It occurred to me that we had never actually discussed how it was that I would get past the people in the chamber; a fact which, in and of itself, gave me the willies. The truth is, I don't think either one of us thought I'd make it as far as I did.

The chamber was lit by halogen lamps hovering a few feet above the work floor - which would at least keep me hidden in the shadows. My only option was to scramble down the jagged walls, onto the network of scaffolding that the construction crew had left behind. While I wasn't exactly happy about it, I have had some experience on a rock wall before. Though, at the gym they've got ropes, and personal trainers, and all these little pulley things. And nobody's going to try and shoot you in the back when you're splayed up against the wall.

From the platform, I made out two people in lab coats standing at a sleek computer console. Other than that, there was only three security guards standing around. They seemed to be avoiding eye contact with each other, as if their assault rifles would fire at whatever they looked at for too long. They all looked nervous, "green" - one of them in particular just kept fidgeting with his cell phone.

It nearly flew out of this hand when I dialed him.

Tomorrow: Part Two!

36. Help Wanted

It's three in the morning. In just a few more hours, the sun will rise on the most important day of my entire life. I have to be at my best. Better than that, better than I've ever been before. I'm searching for an analog; something out of my own life that I can compare it to - however remotely.

Last year, on an otherwise completely uneventful evening, I bowled the first, the only, 300 of my life. Spliff was late, because he agreed to help these two underage girls look for a rave that they ultimately never found. So it was just me and the early-rush drunks, who wouldn't have cared, even if I unzipped my pants to mow the pins down with a laser-precise stream of urine. No matter - and no 'mind' (see what I did there? The 'Lama - he'd appreciate that). The ball, the pins, the Joel - a unified symphony, calling one-perfect note into existence, as if...


Alright, yes. Yes, that really is all I could come up with.

I am So. Fucked.


Twelve hours, six vodka tonics and one-whole lifetime ago, I found Tim in his office, clutching his hands to the edge of his desk, the way you would a toilet seat at the end of a long, sad night.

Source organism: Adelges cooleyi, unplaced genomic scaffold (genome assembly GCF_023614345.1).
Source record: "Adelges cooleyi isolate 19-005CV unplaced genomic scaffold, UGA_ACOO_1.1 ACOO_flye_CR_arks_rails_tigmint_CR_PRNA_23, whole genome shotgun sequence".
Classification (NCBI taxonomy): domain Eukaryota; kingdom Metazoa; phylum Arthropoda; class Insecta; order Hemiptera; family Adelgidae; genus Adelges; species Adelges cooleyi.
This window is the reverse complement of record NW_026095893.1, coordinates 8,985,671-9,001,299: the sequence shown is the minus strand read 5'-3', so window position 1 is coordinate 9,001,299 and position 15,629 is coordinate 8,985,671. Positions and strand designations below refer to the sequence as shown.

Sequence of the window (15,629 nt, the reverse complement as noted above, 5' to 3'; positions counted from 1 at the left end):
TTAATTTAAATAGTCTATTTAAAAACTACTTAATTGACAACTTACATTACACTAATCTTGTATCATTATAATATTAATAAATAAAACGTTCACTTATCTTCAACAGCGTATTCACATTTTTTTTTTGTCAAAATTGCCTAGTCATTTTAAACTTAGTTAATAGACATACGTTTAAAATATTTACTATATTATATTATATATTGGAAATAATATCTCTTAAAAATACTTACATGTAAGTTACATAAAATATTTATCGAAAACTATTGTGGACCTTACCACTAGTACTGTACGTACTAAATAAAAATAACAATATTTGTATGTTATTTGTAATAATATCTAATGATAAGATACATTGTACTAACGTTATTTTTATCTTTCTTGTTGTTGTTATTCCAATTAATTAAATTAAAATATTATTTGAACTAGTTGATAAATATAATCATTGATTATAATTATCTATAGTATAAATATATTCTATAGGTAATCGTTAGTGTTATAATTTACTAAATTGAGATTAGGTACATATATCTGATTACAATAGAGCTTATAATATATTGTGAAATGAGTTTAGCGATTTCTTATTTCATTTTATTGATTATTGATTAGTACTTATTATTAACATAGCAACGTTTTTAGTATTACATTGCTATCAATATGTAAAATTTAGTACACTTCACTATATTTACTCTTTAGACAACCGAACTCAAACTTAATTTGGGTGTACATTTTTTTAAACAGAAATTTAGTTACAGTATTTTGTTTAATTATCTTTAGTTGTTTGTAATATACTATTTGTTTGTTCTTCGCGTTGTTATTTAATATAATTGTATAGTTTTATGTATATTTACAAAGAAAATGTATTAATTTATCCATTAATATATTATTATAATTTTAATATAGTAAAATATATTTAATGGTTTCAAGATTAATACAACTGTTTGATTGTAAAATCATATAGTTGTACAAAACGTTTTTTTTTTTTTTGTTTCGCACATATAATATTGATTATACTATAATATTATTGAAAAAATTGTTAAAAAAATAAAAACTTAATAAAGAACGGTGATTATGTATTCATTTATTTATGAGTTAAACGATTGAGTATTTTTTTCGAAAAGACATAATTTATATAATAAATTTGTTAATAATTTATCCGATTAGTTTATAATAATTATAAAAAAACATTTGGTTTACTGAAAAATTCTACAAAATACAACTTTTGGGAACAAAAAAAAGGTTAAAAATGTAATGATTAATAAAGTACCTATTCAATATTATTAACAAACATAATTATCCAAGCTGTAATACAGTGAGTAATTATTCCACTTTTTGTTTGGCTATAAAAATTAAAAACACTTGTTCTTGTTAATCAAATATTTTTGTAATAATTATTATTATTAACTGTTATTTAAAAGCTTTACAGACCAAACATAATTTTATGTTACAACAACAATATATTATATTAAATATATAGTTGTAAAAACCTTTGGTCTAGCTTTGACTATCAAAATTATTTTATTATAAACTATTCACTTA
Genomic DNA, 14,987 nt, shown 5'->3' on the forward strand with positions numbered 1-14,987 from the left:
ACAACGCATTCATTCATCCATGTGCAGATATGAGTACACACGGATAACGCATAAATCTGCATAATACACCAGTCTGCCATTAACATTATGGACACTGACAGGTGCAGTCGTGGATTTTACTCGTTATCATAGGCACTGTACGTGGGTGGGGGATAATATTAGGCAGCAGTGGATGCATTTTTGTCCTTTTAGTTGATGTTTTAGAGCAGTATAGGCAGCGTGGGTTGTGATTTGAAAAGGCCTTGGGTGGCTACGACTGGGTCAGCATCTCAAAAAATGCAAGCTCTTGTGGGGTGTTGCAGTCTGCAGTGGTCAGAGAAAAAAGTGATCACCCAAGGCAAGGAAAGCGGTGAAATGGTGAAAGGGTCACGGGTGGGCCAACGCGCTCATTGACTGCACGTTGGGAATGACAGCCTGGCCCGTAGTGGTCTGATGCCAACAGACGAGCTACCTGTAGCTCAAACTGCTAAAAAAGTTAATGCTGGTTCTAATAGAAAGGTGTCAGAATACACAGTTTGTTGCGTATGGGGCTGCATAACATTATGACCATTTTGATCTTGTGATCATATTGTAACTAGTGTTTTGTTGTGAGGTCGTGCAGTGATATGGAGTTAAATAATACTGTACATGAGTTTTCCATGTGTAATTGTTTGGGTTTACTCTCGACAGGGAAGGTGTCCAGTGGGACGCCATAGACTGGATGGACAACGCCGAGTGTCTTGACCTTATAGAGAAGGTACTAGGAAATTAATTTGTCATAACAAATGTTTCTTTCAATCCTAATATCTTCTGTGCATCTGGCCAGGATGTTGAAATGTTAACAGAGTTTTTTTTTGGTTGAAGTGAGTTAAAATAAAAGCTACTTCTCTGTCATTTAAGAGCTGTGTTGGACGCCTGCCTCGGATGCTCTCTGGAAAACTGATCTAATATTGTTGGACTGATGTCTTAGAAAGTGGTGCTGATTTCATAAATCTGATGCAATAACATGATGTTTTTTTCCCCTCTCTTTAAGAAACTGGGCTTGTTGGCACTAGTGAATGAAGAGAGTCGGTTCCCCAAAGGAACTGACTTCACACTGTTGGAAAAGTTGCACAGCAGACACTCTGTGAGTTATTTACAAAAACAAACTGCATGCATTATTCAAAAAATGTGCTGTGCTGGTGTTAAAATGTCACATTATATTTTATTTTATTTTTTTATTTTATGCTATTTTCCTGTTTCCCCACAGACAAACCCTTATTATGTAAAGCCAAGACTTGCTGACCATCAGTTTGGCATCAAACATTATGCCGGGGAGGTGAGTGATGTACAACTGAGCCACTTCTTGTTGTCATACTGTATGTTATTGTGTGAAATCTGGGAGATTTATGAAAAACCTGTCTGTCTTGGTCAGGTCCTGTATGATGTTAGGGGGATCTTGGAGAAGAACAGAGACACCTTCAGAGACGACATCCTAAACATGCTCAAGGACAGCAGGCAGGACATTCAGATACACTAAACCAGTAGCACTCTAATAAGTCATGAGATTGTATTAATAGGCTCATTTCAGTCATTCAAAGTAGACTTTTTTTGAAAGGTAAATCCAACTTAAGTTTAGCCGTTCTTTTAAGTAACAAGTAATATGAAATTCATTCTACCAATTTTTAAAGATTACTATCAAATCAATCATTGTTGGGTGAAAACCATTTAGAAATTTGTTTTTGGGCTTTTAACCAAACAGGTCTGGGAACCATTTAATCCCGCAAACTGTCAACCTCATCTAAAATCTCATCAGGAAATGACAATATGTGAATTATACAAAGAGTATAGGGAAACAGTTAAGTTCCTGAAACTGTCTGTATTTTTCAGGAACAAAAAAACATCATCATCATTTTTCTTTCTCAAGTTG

"Oh - you're here already. Little early...." he squinted hard at his watch, like he was trying to stop the flow of time.

"Maybe a hundred and twenty seconds, I guess. Can I close this?"

"No!" he yelped, snapping up from his chair, "No, really busy today. Not a lot of time. To talk." He approached, edging me away from door. He glanced outside, then threw in another "Busy" for good measure.

"Alright, but there's some things I wanted to talk about, too."

"Well. Yes, we do have some things to talk about," He was cordial, but curt. Stern but apologetic. And staring out the door the whole time. "your sick day a couple weeks ago..."

"My vacation day. Yeah?"

"Your vacation day was Thursday... you called in sick on Friday."

"Yeah, right. Whew. Goin' around. Call centers, man... one big giant petri dish." Stupid Buddhist ritual that can only be performed with the rising sun. "Maybe I should start taking some vitamin C." I nodded at the pharmacy's-worth of bottles filling the cabinet above his monitor.

"Alright, " he said, hopping over my transparent segue, "the thing is, that's considered a 'no-call, no-show'. Plus a tardy last month. Together with your write-up..."

"Write-up? But that was forever ago -"

"I know," he said sympathetically, "I know it was. And you've been doing really well on your calls lately..."

"Thanks. I promise I'll - "

"...but I'm afraid we're going to have to let you go."

I was halfway through my next apology before it registered. "Wait, hold on... you're firing me?"

"I know. I'm really sorry, but it's not my decision..."

"Oh, really? Well who's 'decision' is it then? Huh? Let me guess... straight from the top?" I said, using my middle finger to indicate 'upstairs'.

There was a friendly knock - shave-and-a-haircut - from behind me. "Are we all set here?"

The Mullet leaned casually against the frame, a self-satisfied grin stretching across her jowls.